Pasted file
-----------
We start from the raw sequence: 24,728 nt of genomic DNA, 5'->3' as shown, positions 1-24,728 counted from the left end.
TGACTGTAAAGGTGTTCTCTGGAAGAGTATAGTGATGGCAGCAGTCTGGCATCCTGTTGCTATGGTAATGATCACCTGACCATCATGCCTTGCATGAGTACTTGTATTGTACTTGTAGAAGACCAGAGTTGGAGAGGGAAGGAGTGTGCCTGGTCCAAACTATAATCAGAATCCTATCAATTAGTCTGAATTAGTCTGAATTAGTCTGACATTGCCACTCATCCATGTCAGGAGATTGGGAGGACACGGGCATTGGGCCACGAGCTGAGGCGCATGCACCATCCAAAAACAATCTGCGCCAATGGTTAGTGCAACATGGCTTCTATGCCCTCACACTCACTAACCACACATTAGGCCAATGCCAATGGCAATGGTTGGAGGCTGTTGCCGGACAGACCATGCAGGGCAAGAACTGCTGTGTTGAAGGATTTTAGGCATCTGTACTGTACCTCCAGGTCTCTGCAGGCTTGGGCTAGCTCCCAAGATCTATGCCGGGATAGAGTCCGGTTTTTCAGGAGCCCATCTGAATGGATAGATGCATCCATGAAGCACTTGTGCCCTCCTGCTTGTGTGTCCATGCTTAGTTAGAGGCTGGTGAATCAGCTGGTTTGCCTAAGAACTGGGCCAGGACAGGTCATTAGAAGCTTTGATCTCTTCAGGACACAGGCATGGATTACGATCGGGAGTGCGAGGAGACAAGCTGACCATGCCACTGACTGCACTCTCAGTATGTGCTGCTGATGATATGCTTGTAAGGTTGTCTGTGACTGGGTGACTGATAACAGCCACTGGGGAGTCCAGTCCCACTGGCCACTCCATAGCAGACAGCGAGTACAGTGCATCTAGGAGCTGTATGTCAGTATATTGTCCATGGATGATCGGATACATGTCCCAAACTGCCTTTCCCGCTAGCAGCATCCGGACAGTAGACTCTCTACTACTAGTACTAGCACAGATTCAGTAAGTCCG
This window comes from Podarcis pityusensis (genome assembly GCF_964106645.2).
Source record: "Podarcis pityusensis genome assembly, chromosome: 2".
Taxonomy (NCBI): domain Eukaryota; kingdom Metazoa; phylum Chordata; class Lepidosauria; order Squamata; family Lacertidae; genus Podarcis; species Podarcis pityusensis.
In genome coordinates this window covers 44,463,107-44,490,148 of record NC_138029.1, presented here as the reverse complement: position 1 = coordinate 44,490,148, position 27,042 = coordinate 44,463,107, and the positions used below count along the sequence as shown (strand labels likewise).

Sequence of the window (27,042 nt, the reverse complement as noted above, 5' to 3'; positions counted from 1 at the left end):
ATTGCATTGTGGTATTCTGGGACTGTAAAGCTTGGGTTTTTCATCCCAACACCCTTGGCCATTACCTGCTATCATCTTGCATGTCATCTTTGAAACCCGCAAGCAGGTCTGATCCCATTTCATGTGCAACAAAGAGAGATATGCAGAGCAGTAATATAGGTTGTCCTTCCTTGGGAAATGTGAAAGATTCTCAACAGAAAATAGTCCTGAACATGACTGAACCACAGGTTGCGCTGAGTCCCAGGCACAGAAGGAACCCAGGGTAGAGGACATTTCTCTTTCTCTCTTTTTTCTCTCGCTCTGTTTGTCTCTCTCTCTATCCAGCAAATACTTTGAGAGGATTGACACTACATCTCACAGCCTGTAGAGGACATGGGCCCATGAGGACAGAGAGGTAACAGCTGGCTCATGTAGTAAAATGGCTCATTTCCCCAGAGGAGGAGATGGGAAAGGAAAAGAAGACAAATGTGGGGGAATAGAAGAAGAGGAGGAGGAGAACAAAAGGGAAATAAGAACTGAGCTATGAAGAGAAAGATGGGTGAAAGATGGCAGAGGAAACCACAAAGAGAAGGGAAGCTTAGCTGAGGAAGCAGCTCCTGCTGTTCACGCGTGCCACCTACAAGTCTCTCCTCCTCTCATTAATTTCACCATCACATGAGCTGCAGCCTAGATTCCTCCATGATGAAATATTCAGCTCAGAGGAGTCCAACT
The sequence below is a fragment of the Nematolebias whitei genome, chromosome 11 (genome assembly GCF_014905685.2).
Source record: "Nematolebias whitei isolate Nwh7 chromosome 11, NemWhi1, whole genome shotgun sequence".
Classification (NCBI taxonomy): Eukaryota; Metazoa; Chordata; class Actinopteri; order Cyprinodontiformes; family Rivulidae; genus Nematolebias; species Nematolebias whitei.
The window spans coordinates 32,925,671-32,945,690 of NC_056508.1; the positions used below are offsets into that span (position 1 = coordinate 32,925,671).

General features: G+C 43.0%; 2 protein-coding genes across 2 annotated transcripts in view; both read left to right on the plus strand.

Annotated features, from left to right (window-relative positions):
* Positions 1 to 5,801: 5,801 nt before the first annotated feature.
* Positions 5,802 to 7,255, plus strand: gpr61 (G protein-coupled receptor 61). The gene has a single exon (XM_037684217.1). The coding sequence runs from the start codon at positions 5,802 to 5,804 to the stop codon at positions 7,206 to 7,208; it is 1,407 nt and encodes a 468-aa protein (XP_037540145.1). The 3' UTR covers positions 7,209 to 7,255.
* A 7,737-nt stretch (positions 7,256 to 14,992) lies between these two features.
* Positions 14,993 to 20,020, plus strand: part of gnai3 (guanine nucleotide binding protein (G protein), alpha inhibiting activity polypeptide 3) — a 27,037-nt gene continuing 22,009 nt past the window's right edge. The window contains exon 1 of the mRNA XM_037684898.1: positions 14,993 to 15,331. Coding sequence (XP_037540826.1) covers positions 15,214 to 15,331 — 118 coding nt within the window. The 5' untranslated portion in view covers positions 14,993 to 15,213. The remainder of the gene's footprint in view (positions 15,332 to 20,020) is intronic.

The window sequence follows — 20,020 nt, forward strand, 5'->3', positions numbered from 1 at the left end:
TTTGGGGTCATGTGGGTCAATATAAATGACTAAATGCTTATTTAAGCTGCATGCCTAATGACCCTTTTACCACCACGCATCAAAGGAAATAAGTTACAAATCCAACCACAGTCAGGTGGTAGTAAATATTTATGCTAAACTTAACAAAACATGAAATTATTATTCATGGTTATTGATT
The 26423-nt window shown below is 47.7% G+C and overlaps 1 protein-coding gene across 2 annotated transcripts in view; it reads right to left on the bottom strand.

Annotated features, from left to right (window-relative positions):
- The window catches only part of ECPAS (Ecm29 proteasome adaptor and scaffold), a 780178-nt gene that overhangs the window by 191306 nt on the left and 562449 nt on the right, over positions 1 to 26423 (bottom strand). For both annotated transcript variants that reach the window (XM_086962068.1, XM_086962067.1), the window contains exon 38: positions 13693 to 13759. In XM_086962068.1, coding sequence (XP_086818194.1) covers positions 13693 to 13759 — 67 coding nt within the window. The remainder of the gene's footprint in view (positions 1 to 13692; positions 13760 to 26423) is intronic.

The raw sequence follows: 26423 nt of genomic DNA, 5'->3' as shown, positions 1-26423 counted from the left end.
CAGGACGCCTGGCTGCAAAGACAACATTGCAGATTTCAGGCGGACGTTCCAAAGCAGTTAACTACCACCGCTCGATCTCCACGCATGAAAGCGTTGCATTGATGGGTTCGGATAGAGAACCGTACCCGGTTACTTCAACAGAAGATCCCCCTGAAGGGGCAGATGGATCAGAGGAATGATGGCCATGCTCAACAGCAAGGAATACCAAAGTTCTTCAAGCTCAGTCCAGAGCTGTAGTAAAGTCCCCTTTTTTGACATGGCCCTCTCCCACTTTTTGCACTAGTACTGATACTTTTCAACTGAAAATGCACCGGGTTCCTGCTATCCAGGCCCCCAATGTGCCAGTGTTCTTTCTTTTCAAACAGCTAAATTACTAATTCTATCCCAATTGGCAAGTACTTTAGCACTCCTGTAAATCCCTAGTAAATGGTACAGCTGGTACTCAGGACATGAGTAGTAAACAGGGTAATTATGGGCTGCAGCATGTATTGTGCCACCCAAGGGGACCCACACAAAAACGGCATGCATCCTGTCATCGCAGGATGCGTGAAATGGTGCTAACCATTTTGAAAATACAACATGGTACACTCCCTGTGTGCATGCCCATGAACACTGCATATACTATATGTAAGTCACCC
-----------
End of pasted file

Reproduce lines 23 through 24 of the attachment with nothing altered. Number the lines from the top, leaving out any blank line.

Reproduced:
- The window catches only part of ECPAS (Ecm29 proteasome adaptor and scaffold), a 780178-nt gene that overhangs the window by 191306 nt on the left and 562449 nt on the right, over positions 1 to 26423 (bottom strand). For both annotated transcript variants that reach the window (XM_086962068.1, XM_086962067.1), the window contains exon 38: positions 13693 to 13759. In XM_086962068.1, coding sequence (XP_086818194.1) covers positions 13693 to 13759 — 67 coding nt within the window. The remainder of the gene's footprint in view (positions 1 to 13692; positions 13760 to 26423) is intronic.

The raw sequence follows: 26423 nt of genomic DNA, 5'->3' as shown, positions 1-26423 counted from the left end.